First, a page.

Friday, February 25, 2011

My First Hack at Functional Programming

I'm learning that with every new bug I learn something. If you've been keeping up, I use my Symantec.DataFactories to code against SSAS OLAP cubes. It's very rare, but I discovered that it is possible (and I didn't take into account) for the query to result in a dataset with no data, i.e. a list of people with null values. I have to present those values as averages and standard deviations. It came as a nasty surprise when I found out that the DataTable.Compute() method doesn't handle a column of all nulls very gracefully. So, I coded up a solution, thanks to some Googling, which I believe lends itself to functional programming, something I just got introduced to by Chris Eargle at the last Orlando DotNet UG meeting. Here's my initial stab and maybe I'll get some feedback on how to improve.

using System;
using System.Collections.Generic;

namespace MathLib
{
    /// 
    /// Container class for all statistics values which may be set by the Statistics class
    /// 
    public class StatTypes
    {
        public double? Average { get; set; }
        public double? StdDev { get; set; }
    }

    public static class Statistics
    {
        /// 
        /// Gets the average and standard deviation of a set in one pass
        /// 
        /// The set to be operated on        /// A StatTypes object with the Average and StdDev values 
        ///    for the set operated on
        public static StatTypes GetAvgAndStdDev(this IEnumerable<double> values)
        {
            StatTypes avgAndStdDev = new StatTypes();

            // ref: http://warrenseen.com/blog/2006/03/13/how-to-calculate-standard-deviation/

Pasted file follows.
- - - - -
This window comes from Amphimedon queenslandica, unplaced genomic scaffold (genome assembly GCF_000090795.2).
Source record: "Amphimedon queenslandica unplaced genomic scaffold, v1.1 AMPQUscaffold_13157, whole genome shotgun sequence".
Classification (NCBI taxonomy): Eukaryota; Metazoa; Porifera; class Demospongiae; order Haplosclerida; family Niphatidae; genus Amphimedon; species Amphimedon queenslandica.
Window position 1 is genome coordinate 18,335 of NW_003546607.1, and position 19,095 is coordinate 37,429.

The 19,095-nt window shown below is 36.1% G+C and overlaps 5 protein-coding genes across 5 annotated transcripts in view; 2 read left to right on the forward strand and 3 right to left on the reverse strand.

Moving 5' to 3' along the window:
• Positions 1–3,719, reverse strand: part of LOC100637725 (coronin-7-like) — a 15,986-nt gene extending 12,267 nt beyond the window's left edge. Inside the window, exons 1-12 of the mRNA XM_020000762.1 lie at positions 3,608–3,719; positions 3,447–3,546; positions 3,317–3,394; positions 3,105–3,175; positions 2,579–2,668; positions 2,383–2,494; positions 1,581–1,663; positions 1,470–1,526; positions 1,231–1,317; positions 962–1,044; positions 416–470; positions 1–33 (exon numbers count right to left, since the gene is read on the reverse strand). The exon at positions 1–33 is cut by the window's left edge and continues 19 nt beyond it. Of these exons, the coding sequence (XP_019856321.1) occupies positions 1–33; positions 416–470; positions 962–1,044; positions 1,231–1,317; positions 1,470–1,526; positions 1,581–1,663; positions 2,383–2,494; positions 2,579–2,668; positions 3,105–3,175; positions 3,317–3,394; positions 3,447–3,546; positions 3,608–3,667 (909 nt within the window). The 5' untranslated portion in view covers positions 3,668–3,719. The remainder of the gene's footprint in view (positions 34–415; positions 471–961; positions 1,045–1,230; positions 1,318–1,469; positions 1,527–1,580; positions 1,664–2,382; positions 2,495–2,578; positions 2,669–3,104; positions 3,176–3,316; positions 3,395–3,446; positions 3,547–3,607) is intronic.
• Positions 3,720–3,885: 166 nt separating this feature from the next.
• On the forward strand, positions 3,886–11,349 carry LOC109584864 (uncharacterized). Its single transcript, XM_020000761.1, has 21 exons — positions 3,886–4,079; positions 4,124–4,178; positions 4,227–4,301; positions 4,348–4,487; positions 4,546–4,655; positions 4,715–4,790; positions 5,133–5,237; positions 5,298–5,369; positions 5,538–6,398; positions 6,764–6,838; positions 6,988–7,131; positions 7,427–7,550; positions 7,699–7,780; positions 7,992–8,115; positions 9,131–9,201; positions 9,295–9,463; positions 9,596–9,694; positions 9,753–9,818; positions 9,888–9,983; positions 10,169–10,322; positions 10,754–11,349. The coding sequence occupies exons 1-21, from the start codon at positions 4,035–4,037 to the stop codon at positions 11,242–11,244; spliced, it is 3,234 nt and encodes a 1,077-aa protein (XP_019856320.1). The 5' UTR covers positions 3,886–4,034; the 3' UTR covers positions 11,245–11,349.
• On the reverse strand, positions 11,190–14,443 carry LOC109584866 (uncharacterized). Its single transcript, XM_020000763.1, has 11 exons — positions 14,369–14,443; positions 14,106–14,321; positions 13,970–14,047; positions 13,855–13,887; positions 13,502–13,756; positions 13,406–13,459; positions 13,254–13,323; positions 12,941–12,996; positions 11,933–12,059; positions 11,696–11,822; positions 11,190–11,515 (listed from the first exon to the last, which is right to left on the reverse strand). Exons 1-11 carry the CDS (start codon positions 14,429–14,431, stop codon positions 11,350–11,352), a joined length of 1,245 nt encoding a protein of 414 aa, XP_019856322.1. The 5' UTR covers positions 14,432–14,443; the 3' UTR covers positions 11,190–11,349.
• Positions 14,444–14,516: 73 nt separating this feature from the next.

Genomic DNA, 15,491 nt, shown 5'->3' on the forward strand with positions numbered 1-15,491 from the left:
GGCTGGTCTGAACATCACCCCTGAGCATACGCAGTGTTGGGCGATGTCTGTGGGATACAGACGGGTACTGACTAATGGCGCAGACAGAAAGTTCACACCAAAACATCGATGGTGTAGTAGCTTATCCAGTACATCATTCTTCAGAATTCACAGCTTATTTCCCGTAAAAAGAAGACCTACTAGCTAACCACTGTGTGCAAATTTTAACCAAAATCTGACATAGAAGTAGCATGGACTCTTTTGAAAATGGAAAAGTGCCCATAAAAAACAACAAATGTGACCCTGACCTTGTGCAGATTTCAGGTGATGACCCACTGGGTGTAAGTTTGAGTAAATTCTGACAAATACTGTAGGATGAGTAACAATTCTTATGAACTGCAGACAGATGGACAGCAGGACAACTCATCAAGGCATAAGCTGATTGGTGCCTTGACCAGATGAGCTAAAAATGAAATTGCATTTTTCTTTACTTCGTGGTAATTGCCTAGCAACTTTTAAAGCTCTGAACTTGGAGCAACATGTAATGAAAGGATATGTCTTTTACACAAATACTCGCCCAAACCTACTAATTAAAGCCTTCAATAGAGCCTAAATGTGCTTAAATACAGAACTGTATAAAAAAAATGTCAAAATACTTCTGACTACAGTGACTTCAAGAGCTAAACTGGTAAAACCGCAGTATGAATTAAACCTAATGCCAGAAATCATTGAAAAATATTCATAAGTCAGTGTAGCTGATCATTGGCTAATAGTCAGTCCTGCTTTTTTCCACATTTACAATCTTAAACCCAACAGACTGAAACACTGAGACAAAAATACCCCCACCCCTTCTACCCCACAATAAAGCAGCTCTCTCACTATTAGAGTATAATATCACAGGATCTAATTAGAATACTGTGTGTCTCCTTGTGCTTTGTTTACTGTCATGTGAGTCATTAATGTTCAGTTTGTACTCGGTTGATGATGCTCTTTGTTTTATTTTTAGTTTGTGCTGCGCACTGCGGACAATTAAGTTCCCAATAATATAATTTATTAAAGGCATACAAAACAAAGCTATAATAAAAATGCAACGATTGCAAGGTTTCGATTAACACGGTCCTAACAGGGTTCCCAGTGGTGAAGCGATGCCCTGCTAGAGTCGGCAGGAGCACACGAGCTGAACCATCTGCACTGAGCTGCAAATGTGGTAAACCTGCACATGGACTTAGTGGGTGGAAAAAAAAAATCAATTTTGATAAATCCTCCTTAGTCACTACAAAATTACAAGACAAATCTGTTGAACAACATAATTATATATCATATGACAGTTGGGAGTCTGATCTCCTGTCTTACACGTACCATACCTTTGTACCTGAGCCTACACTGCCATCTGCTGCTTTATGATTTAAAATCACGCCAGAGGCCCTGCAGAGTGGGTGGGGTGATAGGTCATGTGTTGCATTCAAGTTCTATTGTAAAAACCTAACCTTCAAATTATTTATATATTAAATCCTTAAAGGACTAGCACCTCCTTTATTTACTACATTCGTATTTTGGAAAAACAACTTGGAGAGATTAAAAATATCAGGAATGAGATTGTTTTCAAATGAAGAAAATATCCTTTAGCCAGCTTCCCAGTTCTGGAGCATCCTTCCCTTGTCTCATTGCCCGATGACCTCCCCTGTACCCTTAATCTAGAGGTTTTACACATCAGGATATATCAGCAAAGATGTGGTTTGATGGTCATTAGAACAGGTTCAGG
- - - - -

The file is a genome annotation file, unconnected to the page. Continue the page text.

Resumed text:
double mean = 0.0;
            double sum = 0.0;
            double stdDev = 0.0;
            int count = 0;
            foreach (double val in values)
            {
                count++;
                double delta = val - mean;
                mean += delta / count;
                sum += delta * (val - mean);
            }
            if (1 < count)
            {
                stdDev = Math.Sqrt(sum / (count - 1));
            }
            if (count > 0)
            {
                avgAndStdDev.Average = mean;
                avgAndStdDev.StdDev = stdDev;
            }

            return avgAndStdDev;
        }

        /// 
        /// Gets the average and standard deviation of a set in one pass
        /// 
        /// The set to be operated on        /// A StatTypes object with the Average and StdDev values 
        ///    for the set operated on
        public static StatTypes GetAvgAndStdDev(this IEnumerable<int> values)
        {
            StatTypes avgAndStdDev = new StatTypes();

            // ref: http://warrenseen.com/blog/2006/03/13/how-to-calculate-standard-deviation/
            double mean = 0.0;
            double sum = 0.0;
            double stdDev = 0.0;
            int count = 0;
            foreach (double val in values)
            {
                count++;
                double delta = val - mean;
                mean += delta / count;
                sum += delta * (val - mean);
            }
            if (1 < count)
            {
                stdDev = Math.Sqrt(sum / (count - 1));
            }
            if (count > 0)
            {
                avgAndStdDev.Average = mean;
                avgAndStdDev.StdDev = stdDev;
            }

            return avgAndStdDev;
        }
    }
}

Usage is made simple this way:

string metric = "DaysWorked";
StatTypes avgAndStdDev = (from row in table.AsEnumerable()
                          where row.Field<double?>(metric) != null
                          select row.Field<double>(metric)).GetAvgAndStdDev();
calculatedTarget["Mean"] = (object)avgAndStdDev.Average ?? DBNull.Value;
calculatedTarget["StdDev"] = avgAndStdDev.StdDev;

As an aside, I had no idea how to name the class or namespace for any usefulness. However, I learned that I never use the class name, anyway, so perhaps it doesn't matter. *shrug*

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